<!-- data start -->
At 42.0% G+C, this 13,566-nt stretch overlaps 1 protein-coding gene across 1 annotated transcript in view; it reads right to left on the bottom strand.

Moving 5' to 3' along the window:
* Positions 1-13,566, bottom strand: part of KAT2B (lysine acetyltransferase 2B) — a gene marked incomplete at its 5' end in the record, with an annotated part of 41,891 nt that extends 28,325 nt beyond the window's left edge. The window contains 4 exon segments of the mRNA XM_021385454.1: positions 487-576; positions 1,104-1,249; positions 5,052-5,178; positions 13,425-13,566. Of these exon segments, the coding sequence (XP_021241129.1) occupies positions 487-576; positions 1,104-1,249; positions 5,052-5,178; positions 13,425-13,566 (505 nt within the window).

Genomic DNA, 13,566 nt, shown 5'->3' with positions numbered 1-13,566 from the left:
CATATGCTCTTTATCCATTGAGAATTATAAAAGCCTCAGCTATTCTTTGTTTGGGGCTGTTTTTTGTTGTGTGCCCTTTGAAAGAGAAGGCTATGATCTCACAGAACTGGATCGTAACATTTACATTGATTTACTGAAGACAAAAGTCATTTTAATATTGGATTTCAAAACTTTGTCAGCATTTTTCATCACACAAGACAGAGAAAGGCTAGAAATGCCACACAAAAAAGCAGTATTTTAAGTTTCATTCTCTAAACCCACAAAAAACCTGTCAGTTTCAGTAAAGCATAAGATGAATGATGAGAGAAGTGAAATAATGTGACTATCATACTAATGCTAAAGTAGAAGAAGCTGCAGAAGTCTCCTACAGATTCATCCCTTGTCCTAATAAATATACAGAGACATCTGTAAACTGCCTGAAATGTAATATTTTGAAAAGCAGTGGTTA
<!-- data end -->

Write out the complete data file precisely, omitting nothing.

At 42.0% G+C, this 13,566-nt stretch overlaps 1 protein-coding gene across 1 annotated transcript in view; it reads right to left on the bottom strand.

Moving 5' to 3' along the window:
* Positions 1-13,566, bottom strand: part of KAT2B (lysine acetyltransferase 2B) — a gene marked incomplete at its 5' end in the record, with an annotated part of 41,891 nt that extends 28,325 nt beyond the window's left edge. The window contains 4 exon segments of the mRNA XM_021385454.1: positions 487-576; positions 1,104-1,249; positions 5,052-5,178; positions 13,425-13,566. Of these exon segments, the coding sequence (XP_021241129.1) occupies positions 487-576; positions 1,104-1,249; positions 5,052-5,178; positions 13,425-13,566 (505 nt within the window).

Genomic DNA, 13,566 nt, shown 5'->3' with positions numbered 1-13,566 from the left:
CATATGCTCTTTATCCATTGAGAATTATAAAAGCCTCAGCTATTCTTTGTTTGGGGCTGTTTTTTGTTGTGTGCCCTTTGAAAGAGAAGGCTATGATCTCACAGAACTGGATCGTAACATTTACATTGATTTACTGAAGACAAAAGTCATTTTAATATTGGATTTCAAAACTTTGTCAGCATTTTTCATCACACAAGACAGAGAAAGGCTAGAAATGCCACACAAAAAAGCAGTATTTTAAGTTTCATTCTCTAAACCCACAAAAAACCTGTCAGTTTCAGTAAAGCATAAGATGAATGATGAGAGAAGTGAAATAATGTGACTATCATACTAATGCTAAAGTAGAAGAAGCTGCAGAAGTCTCCTACAGATTCATCCCTTGTCCTAATAAATATACAGAGACATCTGTAAACTGCCTGAAATGTAATATTTTGAAAAGCAGTGGTTA